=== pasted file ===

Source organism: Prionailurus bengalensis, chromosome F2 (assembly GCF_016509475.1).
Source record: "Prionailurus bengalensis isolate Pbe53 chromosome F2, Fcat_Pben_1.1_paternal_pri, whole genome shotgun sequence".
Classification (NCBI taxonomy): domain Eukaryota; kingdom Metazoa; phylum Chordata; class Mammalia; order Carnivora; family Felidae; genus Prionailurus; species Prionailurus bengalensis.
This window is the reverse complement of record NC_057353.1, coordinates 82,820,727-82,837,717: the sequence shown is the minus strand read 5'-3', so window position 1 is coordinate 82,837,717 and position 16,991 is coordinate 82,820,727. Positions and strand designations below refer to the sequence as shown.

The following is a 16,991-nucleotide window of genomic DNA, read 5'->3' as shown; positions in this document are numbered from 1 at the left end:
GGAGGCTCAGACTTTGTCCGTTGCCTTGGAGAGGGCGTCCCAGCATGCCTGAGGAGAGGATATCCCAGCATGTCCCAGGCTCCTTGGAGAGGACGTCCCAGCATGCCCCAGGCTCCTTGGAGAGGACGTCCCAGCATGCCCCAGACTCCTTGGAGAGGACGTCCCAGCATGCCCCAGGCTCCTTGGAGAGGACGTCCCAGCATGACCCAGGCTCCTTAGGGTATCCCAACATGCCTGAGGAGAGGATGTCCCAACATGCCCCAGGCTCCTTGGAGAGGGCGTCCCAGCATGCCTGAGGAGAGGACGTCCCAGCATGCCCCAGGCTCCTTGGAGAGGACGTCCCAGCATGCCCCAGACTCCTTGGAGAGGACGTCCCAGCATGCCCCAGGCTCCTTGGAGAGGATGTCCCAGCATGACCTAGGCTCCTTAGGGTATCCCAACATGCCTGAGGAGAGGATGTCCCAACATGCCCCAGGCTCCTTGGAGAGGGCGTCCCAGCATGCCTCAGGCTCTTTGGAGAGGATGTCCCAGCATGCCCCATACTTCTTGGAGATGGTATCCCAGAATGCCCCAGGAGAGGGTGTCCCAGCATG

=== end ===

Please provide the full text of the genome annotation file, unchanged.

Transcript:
Source organism: Prionailurus bengalensis, chromosome F2 (assembly GCF_016509475.1).
Source record: "Prionailurus bengalensis isolate Pbe53 chromosome F2, Fcat_Pben_1.1_paternal_pri, whole genome shotgun sequence".
Classification (NCBI taxonomy): domain Eukaryota; kingdom Metazoa; phylum Chordata; class Mammalia; order Carnivora; family Felidae; genus Prionailurus; species Prionailurus bengalensis.
This window is the reverse complement of record NC_057353.1, coordinates 82,820,727-82,837,717: the sequence shown is the minus strand read 5'-3', so window position 1 is coordinate 82,837,717 and position 16,991 is coordinate 82,820,727. Positions and strand designations below refer to the sequence as shown.

The following is a 16,991-nucleotide window of genomic DNA, read 5'->3' as shown; positions in this document are numbered from 1 at the left end:
GGAGGCTCAGACTTTGTCCGTTGCCTTGGAGAGGGCGTCCCAGCATGCCTGAGGAGAGGATATCCCAGCATGTCCCAGGCTCCTTGGAGAGGACGTCCCAGCATGCCCCAGGCTCCTTGGAGAGGACGTCCCAGCATGCCCCAGACTCCTTGGAGAGGACGTCCCAGCATGCCCCAGGCTCCTTGGAGAGGACGTCCCAGCATGACCCAGGCTCCTTAGGGTATCCCAACATGCCTGAGGAGAGGATGTCCCAACATGCCCCAGGCTCCTTGGAGAGGGCGTCCCAGCATGCCTGAGGAGAGGACGTCCCAGCATGCCCCAGGCTCCTTGGAGAGGACGTCCCAGCATGCCCCAGACTCCTTGGAGAGGACGTCCCAGCATGCCCCAGGCTCCTTGGAGAGGATGTCCCAGCATGACCTAGGCTCCTTAGGGTATCCCAACATGCCTGAGGAGAGGATGTCCCAACATGCCCCAGGCTCCTTGGAGAGGGCGTCCCAGCATGCCTCAGGCTCTTTGGAGAGGATGTCCCAGCATGCCCCATACTTCTTGGAGATGGTATCCCAGAATGCCCCAGGAGAGGGTGTCCCAGCATG